#8. Gawrsh. Another one I kind of liked. Our editor and his broad cast of contributors crack wise about their zinester-rite-of-passage cross-country sojourns. The obvious padding, inside jokes and punk-rock nerdery get tiresome, but there's enough solid advice and inspired prankishness to keep the ride entertaining. One guy drives from New York to Portland, OR. (If you're a zine geek in Portland, ME, it's time to represent.) One guy spots a legless skateboarder in Sandy Eggo. Another guy meets a German girl outside of Chicago. Your travel classic zine. It's dated Spring'97, so maybe it got reissued or something — I'd be amazed if the listed address still worked. That was ten fucking years ago. Marc, could you bike over there and ring the bell, just to check? Reviewed by Emerson. [$1 US, $1.50 CAN, $2 elsewhere. 42 pp., digest]
Eric Mast, 2409 SE 51st Ave. #2, Portland, OR 97206-1424.

Urinal Gum
#6. The obtuse, collegiate intro ( Politics is the way in which we deal with living with other people. It is the way of making rules to decide who is in the right when the freedoms of at least two entities clash ) didn't prepare me for the unfiltered know-nothing anger of the zine's balance. UG is a rage grenade that explodes with pink confetti. Sometimes the anger (the last-second Bush-bashing) seems petty, dumb and beside whatever point there might be. Sometimes (the crank letter to Hillary Clinton), the anger seems petty, dumb, and high-larious. The nicest thing I can say about UG is that it seems to know that it doesn't know what the fuck it's talking about. Reviewed by Emerson. [$2, 42 pp., mini]
PO Box 1243, Eugene, OR 97440.

Vol. I. I was excited about this comic, though it looked pretty cheesy. I'll read anything about vampires, or see any movie about vampires. In Feldman's story, the main character becomes a vampire from a hoard of mosquitoes, ok...Then his first kill was an old woman with a huge goiter (he bites her on the goiter!). Not much class for a vampire! There are the cliche's of the dark caves, the manuscript that explains vampirism...but then the story turns and the aged, flimsy manuscript actually contains a CD-ROM? The character's journey turns into a miasma of every dream ever dreamed. Totally random happenings, a journey with no destination, aliens appearing out of no where. What keeps you in the story is the interesting language and details, every noun is accompanied by two adjectives, it appears, and this strange "modern" tale sounds "old world". I don't really know if I "got" this zine, per se, if there was some message or warning under the surface, but it was fun to try to figure out, or at the very least, be surprised by all the turns it takes. Well-drawn, well formatted, certainly a zine for nerds and goths, and nerd-goths. Reviewed by Kelly Froh. [Digest-sized mini, 45 pps. unknown price]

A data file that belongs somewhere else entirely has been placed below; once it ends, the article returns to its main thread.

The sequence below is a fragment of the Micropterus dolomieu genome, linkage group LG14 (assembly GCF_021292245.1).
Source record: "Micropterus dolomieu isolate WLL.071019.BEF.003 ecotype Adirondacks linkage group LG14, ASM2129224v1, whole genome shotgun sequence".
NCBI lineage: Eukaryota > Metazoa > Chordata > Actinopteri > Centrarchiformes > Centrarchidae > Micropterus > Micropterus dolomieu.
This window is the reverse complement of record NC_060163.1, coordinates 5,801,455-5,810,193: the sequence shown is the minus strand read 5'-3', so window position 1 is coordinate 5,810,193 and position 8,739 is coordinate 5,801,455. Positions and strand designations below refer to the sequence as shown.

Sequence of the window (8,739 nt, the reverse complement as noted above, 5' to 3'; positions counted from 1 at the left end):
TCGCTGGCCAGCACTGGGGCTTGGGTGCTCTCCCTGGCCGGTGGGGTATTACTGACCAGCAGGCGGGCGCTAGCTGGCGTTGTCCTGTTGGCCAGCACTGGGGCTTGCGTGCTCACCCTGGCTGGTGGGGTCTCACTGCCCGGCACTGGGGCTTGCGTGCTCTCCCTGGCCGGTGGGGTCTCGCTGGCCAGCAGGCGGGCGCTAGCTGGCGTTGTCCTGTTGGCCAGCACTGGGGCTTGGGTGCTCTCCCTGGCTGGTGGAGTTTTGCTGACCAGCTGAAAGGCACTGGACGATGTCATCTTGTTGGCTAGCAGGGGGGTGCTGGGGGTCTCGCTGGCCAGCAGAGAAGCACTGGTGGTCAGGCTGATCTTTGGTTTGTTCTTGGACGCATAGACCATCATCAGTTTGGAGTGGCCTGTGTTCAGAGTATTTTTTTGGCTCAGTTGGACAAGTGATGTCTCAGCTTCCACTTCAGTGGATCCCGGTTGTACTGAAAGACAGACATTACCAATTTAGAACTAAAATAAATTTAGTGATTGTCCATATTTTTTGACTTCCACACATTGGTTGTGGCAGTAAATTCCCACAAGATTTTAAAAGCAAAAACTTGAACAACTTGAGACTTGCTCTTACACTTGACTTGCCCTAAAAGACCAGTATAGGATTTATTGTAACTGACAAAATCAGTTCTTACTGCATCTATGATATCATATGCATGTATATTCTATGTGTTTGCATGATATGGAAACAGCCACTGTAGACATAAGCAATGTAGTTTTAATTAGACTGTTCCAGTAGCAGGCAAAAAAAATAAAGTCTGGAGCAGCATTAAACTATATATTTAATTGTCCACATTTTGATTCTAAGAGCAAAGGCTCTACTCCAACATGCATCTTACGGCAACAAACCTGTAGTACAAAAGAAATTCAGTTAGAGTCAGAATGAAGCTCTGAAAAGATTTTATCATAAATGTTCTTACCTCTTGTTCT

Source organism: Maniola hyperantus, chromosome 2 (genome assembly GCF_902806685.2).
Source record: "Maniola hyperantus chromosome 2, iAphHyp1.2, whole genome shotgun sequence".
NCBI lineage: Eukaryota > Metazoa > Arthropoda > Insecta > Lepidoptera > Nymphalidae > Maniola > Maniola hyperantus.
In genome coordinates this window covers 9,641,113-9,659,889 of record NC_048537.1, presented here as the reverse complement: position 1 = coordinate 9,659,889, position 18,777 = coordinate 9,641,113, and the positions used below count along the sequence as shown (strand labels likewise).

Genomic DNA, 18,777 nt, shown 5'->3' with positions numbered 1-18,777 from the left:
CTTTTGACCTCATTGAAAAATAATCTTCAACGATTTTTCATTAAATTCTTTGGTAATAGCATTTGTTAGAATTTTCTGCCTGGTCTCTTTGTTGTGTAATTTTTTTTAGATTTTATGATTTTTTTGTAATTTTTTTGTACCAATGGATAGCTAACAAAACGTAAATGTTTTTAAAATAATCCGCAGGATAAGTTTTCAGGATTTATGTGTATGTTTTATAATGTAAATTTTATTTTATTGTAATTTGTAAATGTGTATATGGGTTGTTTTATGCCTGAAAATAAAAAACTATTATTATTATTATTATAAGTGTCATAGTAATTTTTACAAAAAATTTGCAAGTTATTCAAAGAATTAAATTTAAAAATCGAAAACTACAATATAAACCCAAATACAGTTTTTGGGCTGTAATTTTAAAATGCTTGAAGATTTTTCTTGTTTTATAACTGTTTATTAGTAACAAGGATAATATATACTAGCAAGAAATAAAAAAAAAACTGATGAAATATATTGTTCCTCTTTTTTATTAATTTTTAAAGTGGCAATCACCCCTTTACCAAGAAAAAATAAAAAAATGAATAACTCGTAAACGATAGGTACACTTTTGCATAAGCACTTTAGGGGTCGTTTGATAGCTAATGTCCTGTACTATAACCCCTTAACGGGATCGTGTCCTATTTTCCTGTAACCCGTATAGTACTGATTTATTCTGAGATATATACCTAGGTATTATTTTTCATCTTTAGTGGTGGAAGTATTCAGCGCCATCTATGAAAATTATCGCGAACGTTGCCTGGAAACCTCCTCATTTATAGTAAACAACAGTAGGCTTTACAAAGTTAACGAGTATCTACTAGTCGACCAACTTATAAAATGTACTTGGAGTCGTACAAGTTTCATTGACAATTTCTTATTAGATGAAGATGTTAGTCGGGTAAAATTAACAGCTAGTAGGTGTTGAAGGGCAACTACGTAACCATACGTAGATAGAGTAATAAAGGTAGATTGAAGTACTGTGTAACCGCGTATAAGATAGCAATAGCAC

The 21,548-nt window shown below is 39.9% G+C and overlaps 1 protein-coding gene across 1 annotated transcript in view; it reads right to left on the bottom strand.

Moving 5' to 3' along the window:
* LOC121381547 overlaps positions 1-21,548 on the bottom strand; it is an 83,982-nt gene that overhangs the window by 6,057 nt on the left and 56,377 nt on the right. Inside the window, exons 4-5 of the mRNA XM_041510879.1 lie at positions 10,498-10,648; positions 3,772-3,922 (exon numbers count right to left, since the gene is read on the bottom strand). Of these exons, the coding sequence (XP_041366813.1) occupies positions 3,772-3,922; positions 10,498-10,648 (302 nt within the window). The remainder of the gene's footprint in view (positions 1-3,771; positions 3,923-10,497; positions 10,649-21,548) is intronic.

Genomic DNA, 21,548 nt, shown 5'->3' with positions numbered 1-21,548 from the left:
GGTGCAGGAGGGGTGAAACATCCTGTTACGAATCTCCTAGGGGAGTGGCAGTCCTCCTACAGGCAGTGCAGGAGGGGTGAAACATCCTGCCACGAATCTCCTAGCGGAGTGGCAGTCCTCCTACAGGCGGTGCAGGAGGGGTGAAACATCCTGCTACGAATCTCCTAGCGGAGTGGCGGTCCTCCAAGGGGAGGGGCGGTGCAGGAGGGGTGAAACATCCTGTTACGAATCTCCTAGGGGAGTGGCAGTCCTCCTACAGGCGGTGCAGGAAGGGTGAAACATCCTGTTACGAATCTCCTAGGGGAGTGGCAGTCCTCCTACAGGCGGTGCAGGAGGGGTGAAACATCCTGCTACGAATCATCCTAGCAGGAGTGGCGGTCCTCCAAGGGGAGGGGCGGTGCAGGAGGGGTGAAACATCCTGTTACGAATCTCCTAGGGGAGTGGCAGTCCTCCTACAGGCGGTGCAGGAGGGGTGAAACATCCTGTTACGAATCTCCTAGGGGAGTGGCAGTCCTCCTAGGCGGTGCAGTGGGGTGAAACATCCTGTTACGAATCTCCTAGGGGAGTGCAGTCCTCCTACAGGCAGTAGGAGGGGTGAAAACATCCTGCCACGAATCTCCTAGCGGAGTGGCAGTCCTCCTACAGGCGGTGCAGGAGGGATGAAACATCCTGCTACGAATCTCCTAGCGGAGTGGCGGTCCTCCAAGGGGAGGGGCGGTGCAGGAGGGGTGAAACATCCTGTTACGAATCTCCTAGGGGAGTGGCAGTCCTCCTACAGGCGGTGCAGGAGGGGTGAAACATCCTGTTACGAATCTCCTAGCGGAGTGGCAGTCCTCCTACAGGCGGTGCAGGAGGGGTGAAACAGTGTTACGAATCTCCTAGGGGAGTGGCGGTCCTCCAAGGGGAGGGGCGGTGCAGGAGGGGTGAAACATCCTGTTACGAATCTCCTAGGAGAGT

Steve Feldman, P.O. Box 948, La Grande, OR 97850.

White Male Neurosis
By James Williams. I picked this mini-comic up at Powell's in Portland. I was attracted to the glossy, stark black and whites, and the fact that the story goes ahead and starts right on the cover page! It begins, "When I was a kid I used to build a wall of cereal boxes around me when I ate cereal." This is a funny story, and really well-drawn in a bold, gory style. It's only 12 pages, but it's the kind of zine that you will look at more than once, and maybe show your friends. Reviewed by Kelly Froh. [Digest-sized mini, 12 pps., $3]

Marc Parker is the zine librarian for Portland's beloved Independent Publishing Resource Center. Which means that, if he reviews your publication here, there's a good chance it will be added to the IPRC's collection of more than 6,000. For what it's worth. Marc is currently working on a graphic novel, like everyone else.

Kelly Froh has made over 25 mini-comics and zines including, "Slither", "Unlucky with Pets", "The Cheapest S.O.B's" and "Stew Brew" (a collaboration with Max Clotfelter). She has a BFA from Emily Carr Institute of Art & Design and hasn't done much with it (she has failed, in fact, in even putting the thing in a proper frame.) Kelly's work appears in several anthologies including, "I'll Keee you!: An anthology of overheards" (available from Atomic Books) and "Not My Small Diary". She shares a website with some pals, visit it at: www.scubotch.com.

Indy Ana Jones reviewed zines for The Ten Page News (and Indy Unleashed) back around the turn of the century. Indy's enormous zines index was probably the most extensive such project ever available on-line. Hasn't been updated since early last year, though. Want more? Ask Vlorbik.

Emerson Dameron lives in Southern California. Contact him at edameron att gmail dott com.